A changing international environment is opening new opportunities.
In this year’s Taiwan White Paper, AmCham Taipei introduced the first of what is intended to be a series of “Big Ideas” on how to move the Taiwan economy to a higher level. The initial proposal is for Taiwan to create what is known as a Sovereign Wealth Fund (SWF), a government-run fund that would use a portion of the nation’s foreign exchange reserves to engage in overseas investments in the interest of higher returns or fulfilling strategic objectives.
The White Paper stressed the benefits a SWF can bring in gaining international commercial influence to help counteract the political and economic isolation that Taiwan often faces. “A fund that holds just a few percent of a corporation’s stock is sure to have the ear of the company’s board and top management,” the analysis said. “The investments could also lead to new business opportunities in Taiwan domestically, while making possible greater financial growth and diversification.”
Carrying the discussion forward, the Chamber last month cooperated with the “Taiwan Matters Podcast” hosted by Nicholas Gould to bring together a panel of financial experts. The participants were AmCham president Leo Seewald, a former country head for BlackRock Investment Management in Taiwan; Jennifer Wang, formerly Financial Supervisory Commission chairperson now a professor at National Chengchi University’s department of risk management and insurance; and David Weng, CEO of Taiwania Capital Management Corp., a national development fund established in 2018 by the Taiwan government.
Opening the conversation, Gould noted that Taiwan is the only one of the four Asian Tigers without a SWF. Although the idea has faced political hurdles in the past, he posed the possibility that the environment may have changed due to the Tsai Ing-wen administration’s high public approval following its effective handling of the coronavirus pandemic.
The panel members agreed with the assessment that a SWF for Taiwan is overdue – but that it will take top-down pressure from President Tsai to see it materialize. In the past, the Central Bank and other financial officials have always adopted a highly conservative attitude toward Taiwan’s overseas investments. They stress that Taiwan’s lack of membership in the International Monetary Fund means that Taiwan is largely on its own in the case of any financial crisis.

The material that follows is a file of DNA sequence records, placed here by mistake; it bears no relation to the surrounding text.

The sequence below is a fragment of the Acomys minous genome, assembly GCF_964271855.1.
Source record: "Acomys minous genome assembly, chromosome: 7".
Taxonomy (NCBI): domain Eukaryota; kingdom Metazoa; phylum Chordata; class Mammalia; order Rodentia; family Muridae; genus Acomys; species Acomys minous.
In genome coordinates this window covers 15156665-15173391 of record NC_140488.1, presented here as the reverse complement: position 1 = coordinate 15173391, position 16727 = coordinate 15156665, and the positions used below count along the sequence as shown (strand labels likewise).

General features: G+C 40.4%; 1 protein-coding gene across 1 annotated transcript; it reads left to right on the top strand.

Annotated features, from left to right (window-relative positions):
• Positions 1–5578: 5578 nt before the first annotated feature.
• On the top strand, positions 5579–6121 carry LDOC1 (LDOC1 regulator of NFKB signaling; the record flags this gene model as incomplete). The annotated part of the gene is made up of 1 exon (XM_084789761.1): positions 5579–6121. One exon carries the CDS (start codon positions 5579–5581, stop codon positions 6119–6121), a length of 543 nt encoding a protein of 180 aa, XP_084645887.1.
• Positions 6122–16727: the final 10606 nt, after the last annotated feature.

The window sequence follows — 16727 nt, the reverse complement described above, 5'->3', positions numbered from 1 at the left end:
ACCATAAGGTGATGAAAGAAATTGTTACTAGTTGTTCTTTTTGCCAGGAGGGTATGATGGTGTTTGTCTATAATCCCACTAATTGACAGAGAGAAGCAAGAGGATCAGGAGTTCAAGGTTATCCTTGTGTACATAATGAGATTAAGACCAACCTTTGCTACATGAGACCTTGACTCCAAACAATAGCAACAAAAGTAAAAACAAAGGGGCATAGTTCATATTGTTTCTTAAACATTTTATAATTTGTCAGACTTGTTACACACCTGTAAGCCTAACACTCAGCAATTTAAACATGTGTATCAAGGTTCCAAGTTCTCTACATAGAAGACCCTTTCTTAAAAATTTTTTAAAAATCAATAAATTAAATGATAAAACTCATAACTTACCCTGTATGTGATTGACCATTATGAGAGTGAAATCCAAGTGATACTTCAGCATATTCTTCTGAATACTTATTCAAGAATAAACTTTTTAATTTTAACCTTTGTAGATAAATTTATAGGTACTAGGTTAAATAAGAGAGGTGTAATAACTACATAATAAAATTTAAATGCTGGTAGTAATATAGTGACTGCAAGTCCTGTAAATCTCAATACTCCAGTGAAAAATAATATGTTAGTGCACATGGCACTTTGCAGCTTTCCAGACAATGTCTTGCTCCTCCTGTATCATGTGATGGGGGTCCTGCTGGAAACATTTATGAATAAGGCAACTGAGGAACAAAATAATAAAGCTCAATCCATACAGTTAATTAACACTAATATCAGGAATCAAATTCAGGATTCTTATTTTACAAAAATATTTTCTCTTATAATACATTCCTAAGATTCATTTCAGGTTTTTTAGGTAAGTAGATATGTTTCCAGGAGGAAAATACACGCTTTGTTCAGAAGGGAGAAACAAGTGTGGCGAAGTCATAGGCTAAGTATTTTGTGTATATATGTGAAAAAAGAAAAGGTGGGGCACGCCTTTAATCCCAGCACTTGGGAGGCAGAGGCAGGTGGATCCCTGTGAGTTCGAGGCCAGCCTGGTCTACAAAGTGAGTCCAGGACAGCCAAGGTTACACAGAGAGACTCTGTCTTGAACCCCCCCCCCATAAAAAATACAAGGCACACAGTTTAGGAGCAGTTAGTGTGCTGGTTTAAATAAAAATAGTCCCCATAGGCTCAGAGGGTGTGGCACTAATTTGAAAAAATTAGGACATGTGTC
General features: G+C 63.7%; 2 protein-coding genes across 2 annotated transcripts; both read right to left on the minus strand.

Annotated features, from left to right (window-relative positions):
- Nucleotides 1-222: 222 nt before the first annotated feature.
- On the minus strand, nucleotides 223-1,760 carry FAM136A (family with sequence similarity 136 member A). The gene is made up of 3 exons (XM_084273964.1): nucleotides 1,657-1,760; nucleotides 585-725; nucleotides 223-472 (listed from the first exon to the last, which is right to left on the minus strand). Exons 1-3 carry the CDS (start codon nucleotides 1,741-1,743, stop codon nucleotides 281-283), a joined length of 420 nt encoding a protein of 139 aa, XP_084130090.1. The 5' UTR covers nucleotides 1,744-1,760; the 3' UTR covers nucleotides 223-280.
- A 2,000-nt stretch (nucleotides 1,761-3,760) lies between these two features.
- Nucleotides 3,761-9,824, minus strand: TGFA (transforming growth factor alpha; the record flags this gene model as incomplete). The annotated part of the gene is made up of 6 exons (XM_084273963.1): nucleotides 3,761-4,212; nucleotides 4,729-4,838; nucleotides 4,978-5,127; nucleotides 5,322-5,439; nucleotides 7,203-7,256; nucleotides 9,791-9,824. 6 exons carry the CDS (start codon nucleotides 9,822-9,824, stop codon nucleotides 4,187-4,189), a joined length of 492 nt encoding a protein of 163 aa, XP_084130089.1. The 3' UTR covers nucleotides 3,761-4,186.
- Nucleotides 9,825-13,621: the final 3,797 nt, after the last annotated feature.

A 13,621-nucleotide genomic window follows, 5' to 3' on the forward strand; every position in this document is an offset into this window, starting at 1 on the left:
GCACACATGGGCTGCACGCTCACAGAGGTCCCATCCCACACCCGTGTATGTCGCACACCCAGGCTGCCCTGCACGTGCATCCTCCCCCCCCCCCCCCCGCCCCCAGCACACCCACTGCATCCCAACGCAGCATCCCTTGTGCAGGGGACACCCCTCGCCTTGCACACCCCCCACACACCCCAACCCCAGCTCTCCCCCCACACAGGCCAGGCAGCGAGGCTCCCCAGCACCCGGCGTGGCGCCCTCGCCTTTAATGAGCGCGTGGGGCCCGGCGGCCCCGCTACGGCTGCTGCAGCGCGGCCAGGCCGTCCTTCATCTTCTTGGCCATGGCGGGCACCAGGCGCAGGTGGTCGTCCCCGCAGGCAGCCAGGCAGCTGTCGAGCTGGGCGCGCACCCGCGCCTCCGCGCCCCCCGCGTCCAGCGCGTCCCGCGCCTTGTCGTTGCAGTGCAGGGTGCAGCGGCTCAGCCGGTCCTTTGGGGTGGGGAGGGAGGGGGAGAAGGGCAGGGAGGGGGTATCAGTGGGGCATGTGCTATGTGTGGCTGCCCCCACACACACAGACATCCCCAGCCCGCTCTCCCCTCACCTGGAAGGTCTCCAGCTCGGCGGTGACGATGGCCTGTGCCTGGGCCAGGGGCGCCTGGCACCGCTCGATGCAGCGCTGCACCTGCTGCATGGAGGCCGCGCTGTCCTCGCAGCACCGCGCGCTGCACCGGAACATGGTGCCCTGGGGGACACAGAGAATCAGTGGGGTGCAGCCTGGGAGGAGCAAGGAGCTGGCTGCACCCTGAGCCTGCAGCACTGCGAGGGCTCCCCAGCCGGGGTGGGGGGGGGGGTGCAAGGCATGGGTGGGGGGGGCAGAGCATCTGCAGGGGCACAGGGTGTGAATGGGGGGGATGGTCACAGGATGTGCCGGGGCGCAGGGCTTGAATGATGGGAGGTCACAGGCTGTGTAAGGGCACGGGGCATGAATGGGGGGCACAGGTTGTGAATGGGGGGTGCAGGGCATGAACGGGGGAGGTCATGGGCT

Countering that argument, Seewald said that funding the SWF need not involve more than 10% of Taiwan’s large pool of forex reserves, which currently stands at just under US$500 billion. However, the advantages of a SWF investing in large-cap global companies could be substantial in raising Taiwan’s international profile.
Multinational companies “always think China, China, China, China – they’re not aware of some of the tremendous things going on in Taiwan,” said Seewald. But being among their investors and having access to the board enables you to “say ‘did you know that in Taiwan we have this expertise’ or ‘in Taiwan we have this company doing this,’ and they will start to listen.”
Weng said that the Taiwania fund that he heads – which focuses on domestic companies, especially startups – could be viewed as a precursor for a SWF. He described the current environment as the perfect opportunity for that development, as Taiwan is well-positioned to be a strategic partner for the U.S. in restructuring global supply chains and engaging in investment projects.
While supporting the creation of a SWF, Jennifer Wang noted some of the challenges, especially the need to hire a team of investment professionals with the type of experience and expertise not currently found among civil servants.
The podcast is accessible at taiwanmatterspodcast.com/.